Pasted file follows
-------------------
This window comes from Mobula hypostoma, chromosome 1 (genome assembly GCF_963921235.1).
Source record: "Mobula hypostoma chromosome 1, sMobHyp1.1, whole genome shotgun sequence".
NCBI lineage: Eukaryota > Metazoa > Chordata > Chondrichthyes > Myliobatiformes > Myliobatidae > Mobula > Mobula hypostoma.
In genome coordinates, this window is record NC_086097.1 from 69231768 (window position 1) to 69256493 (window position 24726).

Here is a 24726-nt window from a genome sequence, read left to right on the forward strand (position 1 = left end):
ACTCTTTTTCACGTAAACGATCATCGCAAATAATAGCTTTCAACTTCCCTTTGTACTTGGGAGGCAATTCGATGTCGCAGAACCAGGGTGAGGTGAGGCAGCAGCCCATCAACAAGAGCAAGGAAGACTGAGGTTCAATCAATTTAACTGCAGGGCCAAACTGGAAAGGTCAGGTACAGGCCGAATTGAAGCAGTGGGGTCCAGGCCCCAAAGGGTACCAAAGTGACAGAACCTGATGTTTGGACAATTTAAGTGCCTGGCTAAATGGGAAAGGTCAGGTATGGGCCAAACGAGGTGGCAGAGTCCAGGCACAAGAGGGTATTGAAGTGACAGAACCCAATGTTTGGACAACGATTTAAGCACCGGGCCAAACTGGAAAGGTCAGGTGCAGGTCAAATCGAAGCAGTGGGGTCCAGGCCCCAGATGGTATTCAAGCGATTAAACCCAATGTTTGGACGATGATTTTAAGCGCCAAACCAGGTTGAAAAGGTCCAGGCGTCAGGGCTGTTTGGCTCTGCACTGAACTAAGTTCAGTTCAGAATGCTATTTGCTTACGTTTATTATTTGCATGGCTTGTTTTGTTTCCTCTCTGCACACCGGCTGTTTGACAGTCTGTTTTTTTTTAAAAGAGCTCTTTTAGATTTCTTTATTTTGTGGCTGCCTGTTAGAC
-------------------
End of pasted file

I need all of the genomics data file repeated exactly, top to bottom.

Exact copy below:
This window comes from Mobula hypostoma, chromosome 1 (genome assembly GCF_963921235.1).
Source record: "Mobula hypostoma chromosome 1, sMobHyp1.1, whole genome shotgun sequence".
NCBI lineage: Eukaryota > Metazoa > Chordata > Chondrichthyes > Myliobatiformes > Myliobatidae > Mobula > Mobula hypostoma.
In genome coordinates, this window is record NC_086097.1 from 69231768 (window position 1) to 69256493 (window position 24726).

Here is a 24726-nt window from a genome sequence, read left to right on the forward strand (position 1 = left end):
ACTCTTTTTCACGTAAACGATCATCGCAAATAATAGCTTTCAACTTCCCTTTGTACTTGGGAGGCAATTCGATGTCGCAGAACCAGGGTGAGGTGAGGCAGCAGCCCATCAACAAGAGCAAGGAAGACTGAGGTTCAATCAATTTAACTGCAGGGCCAAACTGGAAAGGTCAGGTACAGGCCGAATTGAAGCAGTGGGGTCCAGGCCCCAAAGGGTACCAAAGTGACAGAACCTGATGTTTGGACAATTTAAGTGCCTGGCTAAATGGGAAAGGTCAGGTATGGGCCAAACGAGGTGGCAGAGTCCAGGCACAAGAGGGTATTGAAGTGACAGAACCCAATGTTTGGACAACGATTTAAGCACCGGGCCAAACTGGAAAGGTCAGGTGCAGGTCAAATCGAAGCAGTGGGGTCCAGGCCCCAGATGGTATTCAAGCGATTAAACCCAATGTTTGGACGATGATTTTAAGCGCCAAACCAGGTTGAAAAGGTCCAGGCGTCAGGGCTGTTTGGCTCTGCACTGAACTAAGTTCAGTTCAGAATGCTATTTGCTTACGTTTATTATTTGCATGGCTTGTTTTGTTTCCTCTCTGCACACCGGCTGTTTGACAGTCTGTTTTTTTTTAAAAGAGCTCTTTTAGATTTCTTTATTTTGTGGCTGCCTGTTAGAC